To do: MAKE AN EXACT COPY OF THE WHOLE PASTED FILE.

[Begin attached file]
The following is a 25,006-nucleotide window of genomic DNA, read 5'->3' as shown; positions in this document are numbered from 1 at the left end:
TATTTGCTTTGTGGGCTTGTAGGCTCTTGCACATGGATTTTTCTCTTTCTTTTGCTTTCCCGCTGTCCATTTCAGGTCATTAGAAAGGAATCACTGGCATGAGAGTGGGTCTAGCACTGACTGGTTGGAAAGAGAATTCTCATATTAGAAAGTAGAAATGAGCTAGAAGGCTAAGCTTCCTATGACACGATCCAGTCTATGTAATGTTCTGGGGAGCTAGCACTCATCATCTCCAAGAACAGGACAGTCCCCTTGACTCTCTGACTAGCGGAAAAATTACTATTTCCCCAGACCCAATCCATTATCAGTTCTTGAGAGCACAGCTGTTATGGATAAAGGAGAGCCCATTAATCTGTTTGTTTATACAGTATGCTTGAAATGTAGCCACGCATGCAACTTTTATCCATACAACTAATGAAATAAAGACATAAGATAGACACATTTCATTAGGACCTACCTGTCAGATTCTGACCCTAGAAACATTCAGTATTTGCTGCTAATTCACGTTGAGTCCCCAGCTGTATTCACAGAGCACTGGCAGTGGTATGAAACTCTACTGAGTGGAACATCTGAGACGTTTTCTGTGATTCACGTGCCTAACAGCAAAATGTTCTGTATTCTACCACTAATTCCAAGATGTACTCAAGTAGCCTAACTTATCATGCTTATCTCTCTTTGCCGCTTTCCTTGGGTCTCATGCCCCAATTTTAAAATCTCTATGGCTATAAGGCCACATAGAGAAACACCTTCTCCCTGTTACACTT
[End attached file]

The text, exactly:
The following is a 25,006-nucleotide window of genomic DNA, read 5'->3' as shown; positions in this document are numbered from 1 at the left end:
TATTTGCTTTGTGGGCTTGTAGGCTCTTGCACATGGATTTTTCTCTTTCTTTTGCTTTCCCGCTGTCCATTTCAGGTCATTAGAAAGGAATCACTGGCATGAGAGTGGGTCTAGCACTGACTGGTTGGAAAGAGAATTCTCATATTAGAAAGTAGAAATGAGCTAGAAGGCTAAGCTTCCTATGACACGATCCAGTCTATGTAATGTTCTGGGGAGCTAGCACTCATCATCTCCAAGAACAGGACAGTCCCCTTGACTCTCTGACTAGCGGAAAAATTACTATTTCCCCAGACCCAATCCATTATCAGTTCTTGAGAGCACAGCTGTTATGGATAAAGGAGAGCCCATTAATCTGTTTGTTTATACAGTATGCTTGAAATGTAGCCACGCATGCAACTTTTATCCATACAACTAATGAAATAAAGACATAAGATAGACACATTTCATTAGGACCTACCTGTCAGATTCTGACCCTAGAAACATTCAGTATTTGCTGCTAATTCACGTTGAGTCCCCAGCTGTATTCACAGAGCACTGGCAGTGGTATGAAACTCTACTGAGTGGAACATCTGAGACGTTTTCTGTGATTCACGTGCCTAACAGCAAAATGTTCTGTATTCTACCACTAATTCCAAGATGTACTCAAGTAGCCTAACTTATCATGCTTATCTCTCTTTGCCGCTTTCCTTGGGTCTCATGCCCCAATTTTAAAATCTCTATGGCTATAAGGCCACATAGAGAAACACCTTCTCCCTGTTACACTT